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Spacex & Starlink: Whether a Satellite Internet is a Good Idea

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 In June 2020, I went outside in the middleof the night to spot a train of Starlink satellites in the sky. They are designed to offer Internet accessanywhere on Earth. And that made wonder: how does satellite Internetwork and why isn’t it more common? 

Let’s start with the basics of satellite Internet. Traditionally, your home is connected to your Internet service provider via a phone line, coaxial cable, or fiber connection. Your ISP, in turn, is then connected to the broader Internet, which is what allows you to watch this video. Now for satellite Internet, the cable at your end is replaced by a wireless connection to a satellite in orbit around Earth. But this satellite isn’t connected to the Internet, so it beams the signal back down to a ground station which is. This brings us to the most obvious downside of satellite Internet: delay or latency. Most communication satellites are orbitingin geostationary orbits at an altitude of over 35,000km and that massive distance delay seach Internet request by 400 to 600ms (roundtrip). The signal needs to travel from you, all the way up to the satellite, down to the ground station, and then all the way back to you again. Now you’d think this wouldn’t be much of a problem because these signals travel at the speed of light. But if you divide the distance between you and satellite by the speed of light, you get 116 milliseconds. And this distance has to be traveled at least 4 times. But all in all, satellite Internet is fine for browsing the web, but anything that requires real-time interaction like gaming or video conferencing will be painful. 

In terms of speed, it depends on where you’re located. Viasat, for instance, promises 12mbps in mostareas, with some getting up to 100. Not too bad, except that they limit your monthlyusage to somewhere between 12 and 150GB, depending on your plan. And that means you can blow through the limit of the cheapest plan by downloading at max speed for just 2 hours and 13 minutes. Okay, so how does SpaceX plan to tackle these issues with Starlink?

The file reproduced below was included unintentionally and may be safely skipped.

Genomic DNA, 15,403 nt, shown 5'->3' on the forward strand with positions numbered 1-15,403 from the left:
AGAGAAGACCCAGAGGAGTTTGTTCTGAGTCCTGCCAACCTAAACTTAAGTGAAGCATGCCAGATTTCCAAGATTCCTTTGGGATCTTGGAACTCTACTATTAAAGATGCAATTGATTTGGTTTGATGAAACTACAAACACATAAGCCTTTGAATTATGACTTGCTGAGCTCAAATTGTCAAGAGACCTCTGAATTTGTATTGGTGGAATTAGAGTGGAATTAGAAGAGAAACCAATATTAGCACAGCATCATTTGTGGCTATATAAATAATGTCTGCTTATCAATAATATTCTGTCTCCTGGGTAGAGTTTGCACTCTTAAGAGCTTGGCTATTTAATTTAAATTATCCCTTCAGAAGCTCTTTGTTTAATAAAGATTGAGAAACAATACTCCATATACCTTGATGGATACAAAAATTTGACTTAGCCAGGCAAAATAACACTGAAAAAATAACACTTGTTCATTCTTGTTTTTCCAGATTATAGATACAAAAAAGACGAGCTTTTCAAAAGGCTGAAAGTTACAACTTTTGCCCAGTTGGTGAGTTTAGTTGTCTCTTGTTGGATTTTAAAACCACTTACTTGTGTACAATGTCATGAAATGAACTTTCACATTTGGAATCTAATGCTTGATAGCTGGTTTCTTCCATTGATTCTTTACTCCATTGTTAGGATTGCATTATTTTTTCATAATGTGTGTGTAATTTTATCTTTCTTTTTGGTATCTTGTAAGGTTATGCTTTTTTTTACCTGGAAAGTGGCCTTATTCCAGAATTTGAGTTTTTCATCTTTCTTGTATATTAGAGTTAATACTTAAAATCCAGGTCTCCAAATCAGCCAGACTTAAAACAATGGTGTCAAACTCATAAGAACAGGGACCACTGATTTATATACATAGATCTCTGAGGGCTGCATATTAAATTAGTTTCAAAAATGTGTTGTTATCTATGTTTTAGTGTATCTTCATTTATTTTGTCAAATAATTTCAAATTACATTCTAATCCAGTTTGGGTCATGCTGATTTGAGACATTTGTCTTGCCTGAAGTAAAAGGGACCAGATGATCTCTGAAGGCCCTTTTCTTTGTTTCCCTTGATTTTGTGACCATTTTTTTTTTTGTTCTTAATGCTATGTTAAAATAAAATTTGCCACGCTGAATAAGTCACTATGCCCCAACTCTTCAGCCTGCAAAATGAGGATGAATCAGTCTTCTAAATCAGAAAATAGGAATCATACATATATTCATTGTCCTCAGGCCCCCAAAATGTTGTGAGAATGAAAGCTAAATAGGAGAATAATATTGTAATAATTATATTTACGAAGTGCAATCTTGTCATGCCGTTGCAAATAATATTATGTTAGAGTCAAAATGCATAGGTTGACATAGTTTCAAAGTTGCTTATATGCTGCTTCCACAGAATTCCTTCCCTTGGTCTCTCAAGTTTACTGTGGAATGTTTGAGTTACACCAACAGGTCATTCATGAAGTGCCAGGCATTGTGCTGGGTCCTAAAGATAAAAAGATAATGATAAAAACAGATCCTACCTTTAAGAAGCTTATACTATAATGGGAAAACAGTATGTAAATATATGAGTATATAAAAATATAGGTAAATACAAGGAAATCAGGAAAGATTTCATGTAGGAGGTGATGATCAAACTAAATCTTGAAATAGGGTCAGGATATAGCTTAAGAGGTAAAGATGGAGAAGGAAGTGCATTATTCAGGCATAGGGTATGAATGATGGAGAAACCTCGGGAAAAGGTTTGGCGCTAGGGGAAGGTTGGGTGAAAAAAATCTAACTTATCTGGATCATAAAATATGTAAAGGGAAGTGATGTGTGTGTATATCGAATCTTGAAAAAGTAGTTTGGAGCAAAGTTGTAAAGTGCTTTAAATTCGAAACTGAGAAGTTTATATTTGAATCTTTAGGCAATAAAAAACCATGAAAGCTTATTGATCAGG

Well, for starters, they want to launch 12,000 satellites into low-earth orbit, at an altitude of about 550km. That’s 60 times closer than traditional communication satellites and reduces the latency to just 25 to 35ms. Not as fast as fiber connections, but comparable to our current cable and cellular networks. One side effect of this proximity is thatthe satellites don’t stay in one place. They constantly circle Earth, which has implications for the antenna that you will need to use Starlink. But more on that later. 

As far as speed goes, we don’t really know yet what SpaceX will offer. But the US Air Force Research Laboratory has  already tested Starlink aboard an aircraft and achieved 610 mbps. Not bad for an in-flight test! And in fact, this is 6 times faster than my current connection at home. To put this in perspective, this kind of speed would allow you to download a modern game of say 50GB in just over 11 minutes. My current connection, which is no slough, needs an additional hour! SpaceX’s COO said that you’d be far happierwith Starlink than with your current service as she promised more bandwidth for the sameprice or lower prices for the same amount of bandwidth. 

Let’s move on to hardware. Launching 12,000 satellites seem like a big challenge, and to cope with that, Starlink satellites are small, light, and cheap. They weight just 260kg (560lb) and are launchedin batches of 60 on top of a reused Falcon 9 rocket. Do they really need that many satellites? Well, SpaceX only needs 24 launches to have global coverage, so that’s 1440 satellites. Every additional satellite improves the coverageand increases capacity. They already completed 10 launches, so they’re making good progress. But by far the coolest piece of hardware on Starlink satellites are the lasers. As said before, the satellites are connected to the Internet via ground stations. But they’re also connected to each other withlasers, forming a giant mesh network. And that comes in handy for long-distance communications.